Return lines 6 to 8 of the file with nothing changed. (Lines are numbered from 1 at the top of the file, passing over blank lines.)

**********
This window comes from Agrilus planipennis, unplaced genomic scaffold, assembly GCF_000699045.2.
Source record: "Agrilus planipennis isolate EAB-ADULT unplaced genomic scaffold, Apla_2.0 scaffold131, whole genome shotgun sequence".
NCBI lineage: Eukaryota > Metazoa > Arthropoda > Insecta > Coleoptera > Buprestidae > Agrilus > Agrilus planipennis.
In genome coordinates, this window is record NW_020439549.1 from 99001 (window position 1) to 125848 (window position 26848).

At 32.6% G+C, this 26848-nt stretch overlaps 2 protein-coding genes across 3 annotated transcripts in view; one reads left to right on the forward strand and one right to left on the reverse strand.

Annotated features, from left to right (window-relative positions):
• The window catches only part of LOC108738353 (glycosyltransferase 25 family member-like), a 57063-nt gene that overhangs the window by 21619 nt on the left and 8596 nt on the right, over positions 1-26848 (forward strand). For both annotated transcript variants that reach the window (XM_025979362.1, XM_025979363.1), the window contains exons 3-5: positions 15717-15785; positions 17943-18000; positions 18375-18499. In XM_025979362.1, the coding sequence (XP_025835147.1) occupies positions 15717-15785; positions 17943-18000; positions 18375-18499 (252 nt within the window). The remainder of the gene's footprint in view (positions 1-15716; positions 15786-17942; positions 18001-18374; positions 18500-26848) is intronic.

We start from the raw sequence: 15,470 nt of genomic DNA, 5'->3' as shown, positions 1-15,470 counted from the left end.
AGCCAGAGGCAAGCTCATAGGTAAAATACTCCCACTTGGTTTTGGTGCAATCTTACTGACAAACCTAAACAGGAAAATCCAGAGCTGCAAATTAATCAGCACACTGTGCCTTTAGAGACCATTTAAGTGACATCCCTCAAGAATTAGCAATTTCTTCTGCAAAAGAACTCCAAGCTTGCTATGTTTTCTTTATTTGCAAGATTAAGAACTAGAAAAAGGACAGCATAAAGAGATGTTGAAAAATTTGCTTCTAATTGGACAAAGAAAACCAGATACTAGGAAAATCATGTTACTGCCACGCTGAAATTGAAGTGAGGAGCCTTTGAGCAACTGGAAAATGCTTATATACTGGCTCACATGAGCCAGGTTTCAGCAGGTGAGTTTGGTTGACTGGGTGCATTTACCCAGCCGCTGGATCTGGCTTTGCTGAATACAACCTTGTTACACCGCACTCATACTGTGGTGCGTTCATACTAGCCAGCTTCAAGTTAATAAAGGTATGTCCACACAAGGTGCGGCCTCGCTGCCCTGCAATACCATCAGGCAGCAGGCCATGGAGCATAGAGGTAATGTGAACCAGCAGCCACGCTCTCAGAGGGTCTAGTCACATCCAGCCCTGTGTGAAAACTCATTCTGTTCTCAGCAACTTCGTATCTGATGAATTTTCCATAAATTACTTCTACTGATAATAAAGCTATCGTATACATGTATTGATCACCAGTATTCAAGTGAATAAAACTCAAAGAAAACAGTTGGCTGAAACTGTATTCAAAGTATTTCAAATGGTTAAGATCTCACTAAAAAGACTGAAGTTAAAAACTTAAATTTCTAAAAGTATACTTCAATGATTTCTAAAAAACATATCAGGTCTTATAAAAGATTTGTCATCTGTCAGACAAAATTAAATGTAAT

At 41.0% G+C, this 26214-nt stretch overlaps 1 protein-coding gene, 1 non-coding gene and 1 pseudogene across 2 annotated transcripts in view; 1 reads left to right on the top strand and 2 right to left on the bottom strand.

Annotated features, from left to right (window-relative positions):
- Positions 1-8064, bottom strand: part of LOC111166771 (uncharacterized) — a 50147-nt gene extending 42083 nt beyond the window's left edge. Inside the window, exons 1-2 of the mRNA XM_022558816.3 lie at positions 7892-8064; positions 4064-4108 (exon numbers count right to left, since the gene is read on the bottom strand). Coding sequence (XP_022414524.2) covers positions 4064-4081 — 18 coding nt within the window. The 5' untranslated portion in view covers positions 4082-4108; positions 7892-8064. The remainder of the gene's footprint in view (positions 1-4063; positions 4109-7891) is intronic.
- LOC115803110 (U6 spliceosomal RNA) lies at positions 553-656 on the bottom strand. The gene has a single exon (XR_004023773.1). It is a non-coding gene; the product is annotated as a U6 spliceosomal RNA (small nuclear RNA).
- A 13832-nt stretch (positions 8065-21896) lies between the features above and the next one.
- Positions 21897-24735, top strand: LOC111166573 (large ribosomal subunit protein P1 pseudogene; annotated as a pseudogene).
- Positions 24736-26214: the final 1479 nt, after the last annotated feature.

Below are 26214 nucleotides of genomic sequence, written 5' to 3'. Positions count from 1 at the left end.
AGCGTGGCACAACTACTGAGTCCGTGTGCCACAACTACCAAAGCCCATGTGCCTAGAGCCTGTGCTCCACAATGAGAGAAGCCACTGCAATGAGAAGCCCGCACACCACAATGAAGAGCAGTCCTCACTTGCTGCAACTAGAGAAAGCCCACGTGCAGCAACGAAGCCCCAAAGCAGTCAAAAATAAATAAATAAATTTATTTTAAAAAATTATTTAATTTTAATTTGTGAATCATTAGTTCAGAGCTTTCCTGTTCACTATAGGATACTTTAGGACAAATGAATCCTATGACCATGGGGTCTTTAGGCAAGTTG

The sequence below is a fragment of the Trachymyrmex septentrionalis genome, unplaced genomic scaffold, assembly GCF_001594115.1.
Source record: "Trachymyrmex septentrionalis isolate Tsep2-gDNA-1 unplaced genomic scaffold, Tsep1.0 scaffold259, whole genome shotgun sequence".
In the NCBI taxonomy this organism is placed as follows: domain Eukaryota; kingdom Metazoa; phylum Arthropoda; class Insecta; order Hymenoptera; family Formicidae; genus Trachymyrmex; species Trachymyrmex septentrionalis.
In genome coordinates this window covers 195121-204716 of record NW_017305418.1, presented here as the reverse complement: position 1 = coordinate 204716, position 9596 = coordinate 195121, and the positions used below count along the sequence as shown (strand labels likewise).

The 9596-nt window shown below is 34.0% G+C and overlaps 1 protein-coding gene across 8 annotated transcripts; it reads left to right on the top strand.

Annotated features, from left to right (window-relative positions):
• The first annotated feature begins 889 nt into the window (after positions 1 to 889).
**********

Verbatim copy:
Annotated features, from left to right (window-relative positions):
• The window catches only part of LOC108738353 (glycosyltransferase 25 family member-like), a 57063-nt gene that overhangs the window by 21619 nt on the left and 8596 nt on the right, over positions 1-26848 (forward strand). For both annotated transcript variants that reach the window (XM_025979362.1, XM_025979363.1), the window contains exons 3-5: positions 15717-15785; positions 17943-18000; positions 18375-18499. In XM_025979362.1, the coding sequence (XP_025835147.1) occupies positions 15717-15785; positions 17943-18000; positions 18375-18499 (252 nt within the window). The remainder of the gene's footprint in view (positions 1-15716; positions 15786-17942; positions 18001-18374; positions 18500-26848) is intronic.

We start from the raw sequence: 15,470 nt of genomic DNA, 5'->3' as shown, positions 1-15,470 counted from the left end.